As an ophthalmologist, I am increasingly interested in AND concerned with today’s (August 21, 2017) solar eclipse. Ophthalmologists are well aware of the risks of prolonged sunlight exposure to the health of the central vision (macula). As early as 400 BC, Socrates warned, “People may injure their eyes by observing or gazing on the sun during an eclipse.” Some 2400 years later, we still have an increased risk of vision loss if we do not use proper eye protection when watching the solar eclipse.
In my previous blog posts, I offered detailed explanations and links which explain the potential causes and effects of solar eclipse sun gazing and vision loss. Highlights include Retinal Physician (2013) (ophthalmology-speak) and a consumer friendly NASA’s FAQ’s on retinal rod and cone damage here. The oldest article I could find via PubMed search is from a British soldier who experienced a blind spot after the July 1945 solar eclipse in Europe. The full article is in my previous blog post.
Here are my Seven Eye Safety Tips (I call them Pearls) for #ProtectingSight during today’s solar eclipse:
1. The eyes are delicate organs & must be protected! The American Academy of Ophthalmology has an excellent starting point for Solar Eclipse Eye Safety.
2. If you plan to view the sun during the solar eclipse, please use certified solar eclipse glasses manufactured by reputable dealers. The American Astronomical Society (AAS) has a list of reputable vendors for solar glasses and viewers. Please check the glasses for any imperfections before the start of the eclipse. Suggested technique: Look AWAY from the sun (i.e. Turn around with your back to the sun) when you put the glasses on AND when you take them off. You should not remove the solar glasses at any point while you are looking in the sun’s pathway.
3. *** Your regular sunglasses are NOT good enough! *** Your regular sunglasses will NOT be sufficient to counterbalance the intensity of enhanced light ray effect during the solar eclipse. They may actually make the situation worse as non-certified solar eclipse glasses may cause the pupil to become bigger (dilate) and not give proper eye protection.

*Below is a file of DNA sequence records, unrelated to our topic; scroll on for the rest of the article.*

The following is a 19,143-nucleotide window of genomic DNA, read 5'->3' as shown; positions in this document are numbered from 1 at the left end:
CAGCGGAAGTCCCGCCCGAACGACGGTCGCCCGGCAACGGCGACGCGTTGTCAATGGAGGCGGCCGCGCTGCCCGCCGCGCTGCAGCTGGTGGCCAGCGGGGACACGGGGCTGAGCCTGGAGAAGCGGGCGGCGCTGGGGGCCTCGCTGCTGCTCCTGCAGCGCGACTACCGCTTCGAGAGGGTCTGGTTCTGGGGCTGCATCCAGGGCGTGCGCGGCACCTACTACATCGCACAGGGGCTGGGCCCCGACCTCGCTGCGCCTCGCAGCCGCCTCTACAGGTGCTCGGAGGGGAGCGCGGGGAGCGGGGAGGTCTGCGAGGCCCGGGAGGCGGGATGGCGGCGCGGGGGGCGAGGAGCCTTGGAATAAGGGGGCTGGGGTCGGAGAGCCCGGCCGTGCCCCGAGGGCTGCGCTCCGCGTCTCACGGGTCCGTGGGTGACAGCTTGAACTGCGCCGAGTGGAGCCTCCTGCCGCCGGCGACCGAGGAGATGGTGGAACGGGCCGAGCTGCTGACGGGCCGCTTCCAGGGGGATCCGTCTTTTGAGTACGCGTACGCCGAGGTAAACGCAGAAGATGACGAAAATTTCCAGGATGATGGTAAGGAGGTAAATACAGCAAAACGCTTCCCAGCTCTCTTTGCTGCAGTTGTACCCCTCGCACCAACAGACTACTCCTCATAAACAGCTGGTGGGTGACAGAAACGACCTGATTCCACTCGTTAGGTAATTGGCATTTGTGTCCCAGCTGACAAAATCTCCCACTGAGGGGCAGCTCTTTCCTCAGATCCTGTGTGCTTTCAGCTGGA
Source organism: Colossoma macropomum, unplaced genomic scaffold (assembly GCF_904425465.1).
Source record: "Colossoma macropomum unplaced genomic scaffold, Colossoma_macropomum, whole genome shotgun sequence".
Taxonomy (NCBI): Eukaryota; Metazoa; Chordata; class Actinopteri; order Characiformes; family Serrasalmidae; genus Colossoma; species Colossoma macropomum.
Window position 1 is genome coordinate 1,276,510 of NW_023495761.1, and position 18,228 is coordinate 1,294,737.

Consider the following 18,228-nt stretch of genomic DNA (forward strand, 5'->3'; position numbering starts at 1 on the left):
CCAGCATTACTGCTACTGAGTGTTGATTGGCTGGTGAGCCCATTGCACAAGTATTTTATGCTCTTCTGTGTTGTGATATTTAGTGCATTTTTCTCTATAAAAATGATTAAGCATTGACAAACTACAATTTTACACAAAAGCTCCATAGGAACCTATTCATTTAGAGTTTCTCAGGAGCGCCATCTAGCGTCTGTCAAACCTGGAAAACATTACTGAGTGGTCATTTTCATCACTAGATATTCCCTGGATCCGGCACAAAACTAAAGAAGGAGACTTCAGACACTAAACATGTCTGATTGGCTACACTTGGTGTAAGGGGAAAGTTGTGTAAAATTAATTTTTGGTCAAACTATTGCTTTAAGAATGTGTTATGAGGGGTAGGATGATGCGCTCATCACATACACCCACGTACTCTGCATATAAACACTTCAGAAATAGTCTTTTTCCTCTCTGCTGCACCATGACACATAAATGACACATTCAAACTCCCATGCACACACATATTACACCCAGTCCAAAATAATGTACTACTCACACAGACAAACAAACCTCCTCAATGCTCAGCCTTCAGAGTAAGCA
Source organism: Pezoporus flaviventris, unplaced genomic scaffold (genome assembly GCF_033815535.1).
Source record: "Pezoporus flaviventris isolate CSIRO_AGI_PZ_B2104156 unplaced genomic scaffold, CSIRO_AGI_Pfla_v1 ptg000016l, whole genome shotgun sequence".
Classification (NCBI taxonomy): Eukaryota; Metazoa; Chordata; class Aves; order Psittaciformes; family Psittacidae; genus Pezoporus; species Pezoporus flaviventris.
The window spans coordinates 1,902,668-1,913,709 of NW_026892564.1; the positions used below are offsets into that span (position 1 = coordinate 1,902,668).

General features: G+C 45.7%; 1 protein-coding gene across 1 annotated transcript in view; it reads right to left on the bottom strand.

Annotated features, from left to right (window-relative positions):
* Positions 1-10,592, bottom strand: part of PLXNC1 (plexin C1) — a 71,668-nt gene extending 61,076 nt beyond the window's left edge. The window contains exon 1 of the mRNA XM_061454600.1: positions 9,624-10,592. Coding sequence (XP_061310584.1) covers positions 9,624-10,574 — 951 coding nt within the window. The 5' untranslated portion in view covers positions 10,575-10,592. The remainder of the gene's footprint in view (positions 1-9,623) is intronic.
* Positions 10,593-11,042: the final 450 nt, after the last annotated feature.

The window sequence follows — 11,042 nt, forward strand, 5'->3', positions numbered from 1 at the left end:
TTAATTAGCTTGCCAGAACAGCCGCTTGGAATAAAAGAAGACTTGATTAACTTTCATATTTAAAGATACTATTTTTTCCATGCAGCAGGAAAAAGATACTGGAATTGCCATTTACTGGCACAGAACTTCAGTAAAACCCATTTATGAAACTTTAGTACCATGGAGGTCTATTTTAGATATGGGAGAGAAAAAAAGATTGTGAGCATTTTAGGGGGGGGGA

4. As an ophthalmologist, I recommend that children must be under extra precaution during the solar eclipse. You don’t want a child to “take a peek” outside of the protective eyewear. The “take a peek” can possibly cause irreversible retina damage. NASA has an excellent article on “How to safely observe the Sun with young children” (Opens as PDF). Note the authors explicit recommendation, “Solar glasses should be modified with elastic or tape around the back so they stay on young children’s small faces.” (Safe Viewing Options, page 55) Great care must be taken for anyone and especially children.
This is one of the best & safest ideas I’ve seen from friends’ kids. Solar glasses & colorful paper plates, easy to secure and able to protect against peeking:
5. Ophthalmology is about #ProtectingSight. Even this once in a generation event is not worth the risk without proper eye protection. Solar media … ummm I mean social media has numerous stories of patients who lost sight and are advocates for protecting sight. Here is one story from the 1962 solar eclipse. Instead, watch the livestream eclipse Through the Eyes of NASA!
6. Make notations of the solar eclipse trajectory in your hometown via Time Magazine interactive map. I recommend solar eclipse glasses for all sun viewing during the moon’s entire trajectory across the path of the sun (including in areas of complete darkness!). NASA eclipse maps are here.
7. A wonderful 4-minute YouTube video by ophthalmology colleague and social media guru Steve Christiansen MD is available on his website (with written narrative) and below.
8. (BONUS PEARL!) We live in a social media world! Don’t forget that your iPhone / Android and other smartphone devices need special filters to block out the intense light AND take useful images. Here is an image with an iPhone taken through a solar eclipse glasses filter:
Here is the same image cropped for social media:
Here is another image with the iPhone closer to the solar eclipse glasses filter to show the intensity of light (also with an Instagram enhancement!):
See the American Academy of Ophthalmology detailed post: Learn How to Photograph an Eclipse Without Damaging Your Eyes or Your Camera. I have a short YouTube video also:
9. (BONUS PEARL #2) I enjoyed an engaging interview with Fox 29 Philadelphia’s Joyce Evans. All of the video pearls are included in the narrative above. (I’ll post video once available online).
Please stay eye safe on #SolarEclipse2017!
Ravi D. Goel M.D. is a cataract surgeon & comprehensive ophthalmologist at Regional Eye Associates in Cherry Hill, NJ. He is also a clinical instructor at Wills Eye Hospital. His patient-friendly YouTube cataract surgery educational videos are here.